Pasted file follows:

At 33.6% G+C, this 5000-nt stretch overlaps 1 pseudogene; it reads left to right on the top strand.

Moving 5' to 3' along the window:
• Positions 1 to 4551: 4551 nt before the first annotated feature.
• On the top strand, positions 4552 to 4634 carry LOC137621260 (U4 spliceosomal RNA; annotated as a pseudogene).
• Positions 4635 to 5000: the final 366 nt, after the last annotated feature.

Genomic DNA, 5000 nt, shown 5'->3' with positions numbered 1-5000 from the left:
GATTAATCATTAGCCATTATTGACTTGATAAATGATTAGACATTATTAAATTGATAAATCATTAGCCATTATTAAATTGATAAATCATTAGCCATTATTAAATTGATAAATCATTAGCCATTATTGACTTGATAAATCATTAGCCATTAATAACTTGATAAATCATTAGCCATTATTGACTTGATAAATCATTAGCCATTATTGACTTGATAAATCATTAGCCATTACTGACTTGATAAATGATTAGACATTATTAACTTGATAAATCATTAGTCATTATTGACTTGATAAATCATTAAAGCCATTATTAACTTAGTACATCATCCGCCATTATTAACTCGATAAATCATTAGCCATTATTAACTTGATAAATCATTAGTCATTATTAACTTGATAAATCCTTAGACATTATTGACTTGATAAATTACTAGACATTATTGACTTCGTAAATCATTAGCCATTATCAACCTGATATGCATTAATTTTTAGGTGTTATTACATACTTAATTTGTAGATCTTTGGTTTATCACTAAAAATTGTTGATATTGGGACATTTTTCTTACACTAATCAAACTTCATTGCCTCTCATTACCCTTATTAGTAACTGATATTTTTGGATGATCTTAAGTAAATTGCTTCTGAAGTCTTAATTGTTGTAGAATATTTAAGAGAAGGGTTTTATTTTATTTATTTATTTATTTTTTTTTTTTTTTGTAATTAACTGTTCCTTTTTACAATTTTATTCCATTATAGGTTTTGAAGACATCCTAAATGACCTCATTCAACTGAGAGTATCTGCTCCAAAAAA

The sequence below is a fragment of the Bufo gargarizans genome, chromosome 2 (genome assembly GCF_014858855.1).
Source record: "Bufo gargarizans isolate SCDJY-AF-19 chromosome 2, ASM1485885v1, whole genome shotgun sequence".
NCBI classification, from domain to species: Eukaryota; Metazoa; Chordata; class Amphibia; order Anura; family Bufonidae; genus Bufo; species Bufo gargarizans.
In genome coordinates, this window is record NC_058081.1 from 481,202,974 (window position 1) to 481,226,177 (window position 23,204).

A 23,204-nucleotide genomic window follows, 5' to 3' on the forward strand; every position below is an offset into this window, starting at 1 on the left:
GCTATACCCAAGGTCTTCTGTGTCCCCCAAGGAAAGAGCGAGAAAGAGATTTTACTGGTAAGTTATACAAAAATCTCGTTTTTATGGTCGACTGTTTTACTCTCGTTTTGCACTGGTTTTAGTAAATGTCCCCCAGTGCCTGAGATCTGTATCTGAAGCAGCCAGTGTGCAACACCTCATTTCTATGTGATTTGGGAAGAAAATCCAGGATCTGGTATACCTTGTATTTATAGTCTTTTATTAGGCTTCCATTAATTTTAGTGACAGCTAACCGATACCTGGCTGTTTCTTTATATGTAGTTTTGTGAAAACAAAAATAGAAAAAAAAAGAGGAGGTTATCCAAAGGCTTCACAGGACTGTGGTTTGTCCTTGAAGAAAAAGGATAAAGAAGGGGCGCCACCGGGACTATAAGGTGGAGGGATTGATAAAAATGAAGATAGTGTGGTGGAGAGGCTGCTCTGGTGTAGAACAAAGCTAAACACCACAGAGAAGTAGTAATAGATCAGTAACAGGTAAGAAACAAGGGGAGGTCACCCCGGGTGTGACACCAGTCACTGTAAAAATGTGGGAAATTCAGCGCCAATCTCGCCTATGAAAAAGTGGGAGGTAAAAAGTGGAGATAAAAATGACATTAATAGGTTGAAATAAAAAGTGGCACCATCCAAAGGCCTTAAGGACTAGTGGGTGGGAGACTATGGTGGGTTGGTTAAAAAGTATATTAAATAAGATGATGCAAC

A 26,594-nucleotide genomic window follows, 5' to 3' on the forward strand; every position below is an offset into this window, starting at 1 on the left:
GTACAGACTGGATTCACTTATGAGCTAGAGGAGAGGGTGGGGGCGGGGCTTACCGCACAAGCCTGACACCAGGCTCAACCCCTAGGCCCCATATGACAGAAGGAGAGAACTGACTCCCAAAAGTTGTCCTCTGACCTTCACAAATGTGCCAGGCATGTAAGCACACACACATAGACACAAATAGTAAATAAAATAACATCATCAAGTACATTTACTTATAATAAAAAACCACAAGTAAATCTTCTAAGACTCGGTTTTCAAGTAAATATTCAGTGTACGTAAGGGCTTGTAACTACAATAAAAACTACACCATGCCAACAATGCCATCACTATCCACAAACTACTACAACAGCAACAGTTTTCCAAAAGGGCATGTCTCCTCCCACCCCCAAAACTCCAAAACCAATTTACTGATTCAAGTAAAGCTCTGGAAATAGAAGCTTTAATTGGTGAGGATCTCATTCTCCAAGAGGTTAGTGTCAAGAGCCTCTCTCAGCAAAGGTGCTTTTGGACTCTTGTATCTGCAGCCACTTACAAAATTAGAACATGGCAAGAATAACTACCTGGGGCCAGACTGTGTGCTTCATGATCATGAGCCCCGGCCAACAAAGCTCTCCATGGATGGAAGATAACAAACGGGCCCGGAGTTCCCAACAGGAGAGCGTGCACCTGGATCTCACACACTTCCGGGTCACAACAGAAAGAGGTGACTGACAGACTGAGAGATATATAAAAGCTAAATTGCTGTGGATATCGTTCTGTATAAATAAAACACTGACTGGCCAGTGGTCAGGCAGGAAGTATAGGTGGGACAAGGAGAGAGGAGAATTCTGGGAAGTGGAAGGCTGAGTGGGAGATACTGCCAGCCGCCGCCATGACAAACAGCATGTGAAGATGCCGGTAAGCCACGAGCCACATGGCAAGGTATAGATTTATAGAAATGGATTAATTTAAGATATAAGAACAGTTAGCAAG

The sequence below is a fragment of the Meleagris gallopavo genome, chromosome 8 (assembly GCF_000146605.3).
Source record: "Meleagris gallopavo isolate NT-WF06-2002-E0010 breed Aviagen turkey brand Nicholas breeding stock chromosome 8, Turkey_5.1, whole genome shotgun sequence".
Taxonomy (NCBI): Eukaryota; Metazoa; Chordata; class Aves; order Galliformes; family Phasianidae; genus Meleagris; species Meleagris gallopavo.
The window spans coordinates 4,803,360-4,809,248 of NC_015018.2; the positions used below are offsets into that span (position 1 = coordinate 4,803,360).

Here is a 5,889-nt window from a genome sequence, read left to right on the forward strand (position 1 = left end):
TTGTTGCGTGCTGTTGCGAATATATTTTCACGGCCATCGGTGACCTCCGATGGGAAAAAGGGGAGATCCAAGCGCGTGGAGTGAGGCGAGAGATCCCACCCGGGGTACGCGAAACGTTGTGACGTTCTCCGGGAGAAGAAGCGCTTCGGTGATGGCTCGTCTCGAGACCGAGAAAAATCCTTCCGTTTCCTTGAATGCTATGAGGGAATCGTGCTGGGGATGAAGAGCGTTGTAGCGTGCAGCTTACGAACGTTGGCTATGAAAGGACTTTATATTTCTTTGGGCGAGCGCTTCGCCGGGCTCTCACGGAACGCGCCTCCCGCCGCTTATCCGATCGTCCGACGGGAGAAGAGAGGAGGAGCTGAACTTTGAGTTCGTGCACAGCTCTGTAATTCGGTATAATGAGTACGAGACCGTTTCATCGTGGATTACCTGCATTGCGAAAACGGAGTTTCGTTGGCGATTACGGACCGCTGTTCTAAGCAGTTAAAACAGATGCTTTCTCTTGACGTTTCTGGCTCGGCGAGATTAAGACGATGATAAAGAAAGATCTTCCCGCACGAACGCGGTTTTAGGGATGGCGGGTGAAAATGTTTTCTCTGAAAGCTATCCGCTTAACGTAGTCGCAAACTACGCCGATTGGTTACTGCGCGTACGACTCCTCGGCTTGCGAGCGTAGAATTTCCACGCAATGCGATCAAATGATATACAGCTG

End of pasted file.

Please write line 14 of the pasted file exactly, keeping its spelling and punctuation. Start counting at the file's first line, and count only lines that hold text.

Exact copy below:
A 26,594-nucleotide genomic window follows, 5' to 3' on the forward strand; every position below is an offset into this window, starting at 1 on the left: